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Fire Propagation in Concurrent Flows. Final Progress Report. September 1, 1992-August 31, 1993.

pdf icon Fire Propagation in Concurrent Flows. Final Progress Report. September 1, 1992-August 31, 1993. (2022 K)
Fernandez-Pello, A. C.

NIST GCR 94-644; 66 p. June 1994.


National Institute of Standards and Technology, Gaithersburg, MD

Available from:

National Technical Information Service
Order number: PB94-193844


fire spread; buoyant flow; fire research; flame size; polymethyl methacrylate; turbulent burning; turbulent flow; turbulent heat transfer; oxygen concentration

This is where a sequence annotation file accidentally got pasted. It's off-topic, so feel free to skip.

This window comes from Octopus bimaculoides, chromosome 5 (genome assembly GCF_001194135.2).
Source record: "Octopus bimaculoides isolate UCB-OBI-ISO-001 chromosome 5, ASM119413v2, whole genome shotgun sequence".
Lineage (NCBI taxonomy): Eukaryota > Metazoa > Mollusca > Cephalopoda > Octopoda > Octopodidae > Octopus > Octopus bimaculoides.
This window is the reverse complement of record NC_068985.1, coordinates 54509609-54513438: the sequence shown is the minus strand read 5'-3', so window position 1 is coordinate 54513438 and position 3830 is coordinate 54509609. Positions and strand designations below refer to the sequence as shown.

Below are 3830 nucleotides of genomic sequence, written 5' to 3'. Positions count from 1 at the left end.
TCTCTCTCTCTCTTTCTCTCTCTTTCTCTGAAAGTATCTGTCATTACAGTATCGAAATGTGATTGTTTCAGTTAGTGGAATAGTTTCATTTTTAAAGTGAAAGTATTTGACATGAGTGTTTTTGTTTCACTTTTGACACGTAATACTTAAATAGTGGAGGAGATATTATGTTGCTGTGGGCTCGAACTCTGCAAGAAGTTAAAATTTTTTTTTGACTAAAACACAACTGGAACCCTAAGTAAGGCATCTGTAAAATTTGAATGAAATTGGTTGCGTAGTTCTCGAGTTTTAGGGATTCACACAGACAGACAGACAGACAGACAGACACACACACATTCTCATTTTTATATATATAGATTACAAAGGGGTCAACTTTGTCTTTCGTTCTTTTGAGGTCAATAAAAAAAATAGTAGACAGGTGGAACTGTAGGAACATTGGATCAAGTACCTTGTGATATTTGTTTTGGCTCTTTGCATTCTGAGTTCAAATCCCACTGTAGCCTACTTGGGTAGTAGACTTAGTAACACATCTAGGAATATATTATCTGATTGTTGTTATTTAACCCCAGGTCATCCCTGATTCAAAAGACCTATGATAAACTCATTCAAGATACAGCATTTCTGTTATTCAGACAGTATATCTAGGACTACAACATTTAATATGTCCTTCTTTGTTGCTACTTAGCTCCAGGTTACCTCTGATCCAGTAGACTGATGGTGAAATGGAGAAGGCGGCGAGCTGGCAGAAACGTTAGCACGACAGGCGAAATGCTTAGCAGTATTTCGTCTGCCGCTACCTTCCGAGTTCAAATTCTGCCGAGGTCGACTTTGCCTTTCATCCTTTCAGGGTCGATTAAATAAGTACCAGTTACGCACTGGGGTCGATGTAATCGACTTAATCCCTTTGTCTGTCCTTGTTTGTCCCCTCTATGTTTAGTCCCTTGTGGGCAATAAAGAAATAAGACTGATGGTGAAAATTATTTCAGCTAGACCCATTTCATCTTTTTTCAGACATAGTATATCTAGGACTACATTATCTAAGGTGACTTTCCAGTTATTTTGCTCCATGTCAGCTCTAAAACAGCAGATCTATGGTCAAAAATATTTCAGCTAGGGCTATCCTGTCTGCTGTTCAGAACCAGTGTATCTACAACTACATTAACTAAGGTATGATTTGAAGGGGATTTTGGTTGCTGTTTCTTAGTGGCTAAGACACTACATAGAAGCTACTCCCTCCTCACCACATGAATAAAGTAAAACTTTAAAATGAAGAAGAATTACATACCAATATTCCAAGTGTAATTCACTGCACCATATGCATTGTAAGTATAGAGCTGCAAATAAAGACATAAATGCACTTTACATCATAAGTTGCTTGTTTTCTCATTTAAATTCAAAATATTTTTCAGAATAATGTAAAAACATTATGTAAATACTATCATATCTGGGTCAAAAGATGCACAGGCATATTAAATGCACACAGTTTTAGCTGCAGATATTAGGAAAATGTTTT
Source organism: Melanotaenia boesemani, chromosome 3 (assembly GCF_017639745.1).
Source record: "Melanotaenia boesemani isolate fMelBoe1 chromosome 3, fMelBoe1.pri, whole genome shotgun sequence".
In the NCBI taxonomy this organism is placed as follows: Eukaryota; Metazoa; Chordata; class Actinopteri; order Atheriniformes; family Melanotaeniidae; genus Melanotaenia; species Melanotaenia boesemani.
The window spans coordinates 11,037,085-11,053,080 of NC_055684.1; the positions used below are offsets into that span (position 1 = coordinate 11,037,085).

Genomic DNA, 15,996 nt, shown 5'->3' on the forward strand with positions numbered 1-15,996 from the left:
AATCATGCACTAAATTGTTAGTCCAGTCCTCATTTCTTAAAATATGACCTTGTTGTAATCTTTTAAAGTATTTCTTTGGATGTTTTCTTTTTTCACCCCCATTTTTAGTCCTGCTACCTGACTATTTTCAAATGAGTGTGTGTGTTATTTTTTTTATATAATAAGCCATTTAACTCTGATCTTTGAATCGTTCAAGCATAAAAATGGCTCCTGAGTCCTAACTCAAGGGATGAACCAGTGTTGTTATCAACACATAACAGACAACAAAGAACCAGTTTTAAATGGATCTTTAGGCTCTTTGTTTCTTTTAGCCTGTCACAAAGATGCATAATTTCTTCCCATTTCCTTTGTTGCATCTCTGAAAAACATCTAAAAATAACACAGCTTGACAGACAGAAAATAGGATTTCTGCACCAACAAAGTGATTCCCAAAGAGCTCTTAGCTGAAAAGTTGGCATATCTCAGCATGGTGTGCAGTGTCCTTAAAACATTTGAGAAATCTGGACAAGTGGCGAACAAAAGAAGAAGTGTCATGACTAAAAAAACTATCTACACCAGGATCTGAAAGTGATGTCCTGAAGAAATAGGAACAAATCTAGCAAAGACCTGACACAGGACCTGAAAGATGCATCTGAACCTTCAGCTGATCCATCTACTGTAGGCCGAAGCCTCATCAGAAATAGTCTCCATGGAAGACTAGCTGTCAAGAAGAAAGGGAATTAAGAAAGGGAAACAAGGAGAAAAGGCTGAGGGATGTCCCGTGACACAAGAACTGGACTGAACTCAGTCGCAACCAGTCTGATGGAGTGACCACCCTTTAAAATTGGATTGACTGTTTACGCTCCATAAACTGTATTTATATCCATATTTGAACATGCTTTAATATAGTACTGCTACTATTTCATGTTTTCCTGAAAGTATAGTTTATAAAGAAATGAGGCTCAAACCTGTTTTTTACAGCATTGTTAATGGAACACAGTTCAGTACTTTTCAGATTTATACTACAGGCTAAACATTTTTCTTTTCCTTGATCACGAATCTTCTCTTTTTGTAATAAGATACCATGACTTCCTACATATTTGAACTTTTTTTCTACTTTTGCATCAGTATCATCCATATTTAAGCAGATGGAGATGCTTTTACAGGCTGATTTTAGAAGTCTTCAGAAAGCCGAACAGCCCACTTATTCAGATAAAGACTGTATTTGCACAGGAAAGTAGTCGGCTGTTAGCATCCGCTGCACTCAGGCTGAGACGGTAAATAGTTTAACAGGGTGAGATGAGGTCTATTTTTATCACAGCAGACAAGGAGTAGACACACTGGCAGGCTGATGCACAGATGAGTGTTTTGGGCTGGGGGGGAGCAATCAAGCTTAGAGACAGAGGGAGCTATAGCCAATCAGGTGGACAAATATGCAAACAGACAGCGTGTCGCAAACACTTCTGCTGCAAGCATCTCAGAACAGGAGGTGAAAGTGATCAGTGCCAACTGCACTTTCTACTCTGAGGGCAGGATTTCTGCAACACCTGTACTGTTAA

A research program has being conducted to study the mechanisms controlling the spread of flames in an oxidizing gas flow moving in the direction of flame propagation. During this reporting period research has been conducted to study the effect of the oxidizer flow characteristics on the concurrent flame spread over thick PMMA sheets. The parameters varied in the experiments are the oxidizer flow velocity, turbulence intensity and oxygen concentration, and the geometrical orientation (floor and ceiling). Their effect on the flame spread process is studied by measuring the rate of flame spread, flame length, surface heat flux, products of combustion and soot. The results of the experiments show that the combined effect of flow velocity, turbulence intensity, and oxygen concentration has a complex influence on the flame spread process. At low flow velocity, the flame spread rate increases monotonically with turbulence intensity. At high flow velocity, however, the flame spread rate increases with flow turbulence at low turbulence intensities, but it decreases at high turbulence intensity values. The effect is more pronounced at high oxygen concentration. These trends appear to be due to a strong influence of the turbulence intensity on the flame temperature and length, and on the heat flux from the flame to the solid fuel. Turbulence enhances mixing, which increases the flame temperature and then the heat flux. The effect of turbulence on the flame length comes from two opposing factors. In one hand the enhanced mixing results in a stronger reaction with faster reactant consumption, which tends to produce a shorter but hotter flame. On the other hand, the higher flame temperature results in an increased mass burning rate, which tends to increase the flame length. It appears that at low flow turbulence, the latter effect dominates and thus there is an increase in the flame length. As the turbulence level continues to rise, the reactant consumption dominates, which leads to a decrease in the flame length. For the present experiments, the transition between the two regimes shifts from u'/U=5% at U=2.0 m/s, to u'/U=15% at U=1.0 m/s, and no transition point is observed at U=0.5 m/s within our experimental conditions. The flame spread rate is the outcome of the combined effect of the flame length and the heat flux. Under all flow velocities and turbulence intensities, the flame spread rate increases with the oxygen concentration. For low oxygen concentrations, a linear dependence is observed between the flame spread rate and the oxygen concentration. For high oxygen concentrations, the dependence of the flame spread rate on the oxygen concentration follows a second power law. By comparing the floor and ceiling results, it is found that buoyancy has two opposite effects, one is enhancing the heat transfer to the surface by reducing the flame stand-off distance and the other reducing the chemical reaction completeness by intensifying the flame quenching at the wall. The overall buoyancy effect on the flame spread and mass burning processes depends on the flow condition.